- Associated Press - Monday, October 27, 2014

BATON ROUGE, La. (AP) - Phil Robertson, patriarch of TV’s “Duck Dynasty” family, is the star of two new congressional campaign ads in Louisiana, hoping to boost support for his nephew, Republican Zach Dasher.

Dasher’s campaign said the pair of 15-second ads will begin airing Tuesday around the northeast Louisiana-based 5th District and run through election day next week.

They’re the first TV commercials to feature any member of Dasher’s famous family.

In the first spot, Robertson is holding a gun and a well-worn Bible, saying: “Hey Louisiana, Bibles and guns brought us here. And Bibles and guns will keep us here. Zach Dasher believes in both. That’s why I’m voting for him.”

Robertson describes Dasher in the second ad as a family man who “knows his Bible.”

“He is a good man. We vetted him,” the bearded TV star says.

Dasher, a political newcomer whose mom is Robertson’s sister, is seeking the congressional seat currently held by Republican Vance McAllister.

Robertson backed McAllister in last year’s special election, and help from the “Duck Dynasty” family helped draw attention to McAllister’s long-shot campaign. But that was before the congressman was caught on a leaked security video kissing a woman who was not his wife.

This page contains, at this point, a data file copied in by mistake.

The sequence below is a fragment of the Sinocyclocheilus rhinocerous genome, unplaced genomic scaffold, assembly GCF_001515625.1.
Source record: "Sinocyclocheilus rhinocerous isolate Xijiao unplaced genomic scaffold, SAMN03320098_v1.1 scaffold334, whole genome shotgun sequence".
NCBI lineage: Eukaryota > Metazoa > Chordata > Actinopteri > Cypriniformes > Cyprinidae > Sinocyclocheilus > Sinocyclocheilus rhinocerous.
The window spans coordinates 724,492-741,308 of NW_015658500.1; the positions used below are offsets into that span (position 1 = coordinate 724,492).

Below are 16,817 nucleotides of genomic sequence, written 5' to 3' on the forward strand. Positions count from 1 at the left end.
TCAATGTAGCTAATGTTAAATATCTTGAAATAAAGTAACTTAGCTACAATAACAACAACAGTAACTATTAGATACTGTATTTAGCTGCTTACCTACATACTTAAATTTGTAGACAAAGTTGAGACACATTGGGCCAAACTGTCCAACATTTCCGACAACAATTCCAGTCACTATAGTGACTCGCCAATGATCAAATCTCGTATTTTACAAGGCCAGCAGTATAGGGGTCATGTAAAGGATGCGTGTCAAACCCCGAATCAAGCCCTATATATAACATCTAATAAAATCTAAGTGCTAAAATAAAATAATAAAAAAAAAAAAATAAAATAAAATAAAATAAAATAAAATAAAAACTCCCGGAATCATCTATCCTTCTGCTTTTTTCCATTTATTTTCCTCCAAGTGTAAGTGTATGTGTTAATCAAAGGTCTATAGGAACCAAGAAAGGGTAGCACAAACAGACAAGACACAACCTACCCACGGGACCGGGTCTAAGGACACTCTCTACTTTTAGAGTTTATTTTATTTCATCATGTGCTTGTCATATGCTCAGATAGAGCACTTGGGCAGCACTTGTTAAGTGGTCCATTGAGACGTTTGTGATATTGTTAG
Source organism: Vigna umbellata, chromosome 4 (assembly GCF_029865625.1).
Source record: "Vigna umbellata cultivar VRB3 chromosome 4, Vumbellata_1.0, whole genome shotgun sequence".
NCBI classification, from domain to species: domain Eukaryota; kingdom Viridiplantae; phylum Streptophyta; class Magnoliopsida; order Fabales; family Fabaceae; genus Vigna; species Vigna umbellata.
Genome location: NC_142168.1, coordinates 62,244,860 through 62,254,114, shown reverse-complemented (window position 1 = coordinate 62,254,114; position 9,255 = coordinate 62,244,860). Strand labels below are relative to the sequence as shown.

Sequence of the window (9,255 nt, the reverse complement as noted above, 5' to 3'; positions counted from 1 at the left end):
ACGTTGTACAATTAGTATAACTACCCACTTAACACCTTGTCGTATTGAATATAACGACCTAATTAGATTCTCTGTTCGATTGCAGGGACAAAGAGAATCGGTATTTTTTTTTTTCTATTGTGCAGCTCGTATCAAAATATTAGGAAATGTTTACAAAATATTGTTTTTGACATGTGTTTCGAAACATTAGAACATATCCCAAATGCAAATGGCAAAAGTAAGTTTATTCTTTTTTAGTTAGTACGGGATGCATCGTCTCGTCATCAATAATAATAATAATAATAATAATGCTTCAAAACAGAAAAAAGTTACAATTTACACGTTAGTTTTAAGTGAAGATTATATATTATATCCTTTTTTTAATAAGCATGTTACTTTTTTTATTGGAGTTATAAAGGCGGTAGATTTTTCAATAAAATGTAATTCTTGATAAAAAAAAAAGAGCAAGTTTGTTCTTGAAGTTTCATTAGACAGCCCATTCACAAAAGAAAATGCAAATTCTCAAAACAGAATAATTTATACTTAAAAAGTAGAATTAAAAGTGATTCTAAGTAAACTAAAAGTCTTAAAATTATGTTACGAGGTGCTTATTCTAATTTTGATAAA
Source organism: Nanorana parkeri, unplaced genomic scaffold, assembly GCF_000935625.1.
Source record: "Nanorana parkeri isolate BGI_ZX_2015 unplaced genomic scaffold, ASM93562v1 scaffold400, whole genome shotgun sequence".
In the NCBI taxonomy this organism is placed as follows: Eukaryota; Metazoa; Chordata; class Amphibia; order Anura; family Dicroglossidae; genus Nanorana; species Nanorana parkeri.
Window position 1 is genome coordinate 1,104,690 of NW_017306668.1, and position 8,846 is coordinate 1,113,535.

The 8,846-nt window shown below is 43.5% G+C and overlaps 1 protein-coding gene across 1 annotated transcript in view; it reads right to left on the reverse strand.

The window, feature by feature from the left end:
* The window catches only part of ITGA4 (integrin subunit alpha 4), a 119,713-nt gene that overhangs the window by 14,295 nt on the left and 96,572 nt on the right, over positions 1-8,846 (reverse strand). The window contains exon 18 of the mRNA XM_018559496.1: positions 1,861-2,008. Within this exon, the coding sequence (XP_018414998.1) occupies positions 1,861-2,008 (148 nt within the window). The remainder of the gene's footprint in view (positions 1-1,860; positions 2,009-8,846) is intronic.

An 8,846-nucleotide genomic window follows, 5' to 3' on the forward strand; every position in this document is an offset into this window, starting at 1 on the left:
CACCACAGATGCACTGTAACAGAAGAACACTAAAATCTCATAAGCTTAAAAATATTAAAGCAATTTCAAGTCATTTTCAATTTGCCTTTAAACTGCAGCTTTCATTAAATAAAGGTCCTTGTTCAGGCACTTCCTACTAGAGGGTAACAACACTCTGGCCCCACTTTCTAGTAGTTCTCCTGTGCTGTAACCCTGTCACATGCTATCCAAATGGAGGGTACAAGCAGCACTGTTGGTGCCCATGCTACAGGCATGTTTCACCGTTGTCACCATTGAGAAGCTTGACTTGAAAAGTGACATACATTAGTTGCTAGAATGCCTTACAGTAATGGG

Since the cheating scandal, the GOP congressman has drawn eight challengers in the Nov. 4 election. If no one wins a majority of voters’ support next week, the top two vote-getters advance to a Dec. 6 runoff. Polls suggest the race is a toss-up.

Dasher is invoking a religious message, which could be a strong sell to evangelical Christians who question McAllister’s claims of faith and family values after the kissing video. Dasher’s famous kin have poured more than $50,000 into the campaign, and have helped him raise thousands more.

Joshua Stockley, a political science professor at the University of Louisiana at Monroe, said an ad from a “Duck Dynasty” family member could be Dasher’s “last big splash to lure undecided voters.”

Dasher campaign spokesman Ryan Cross wouldn’t say Monday how much money was spent on the advertising buy. But he said: “Everyone in the district will have the opportunity to see (the ads) many times.”

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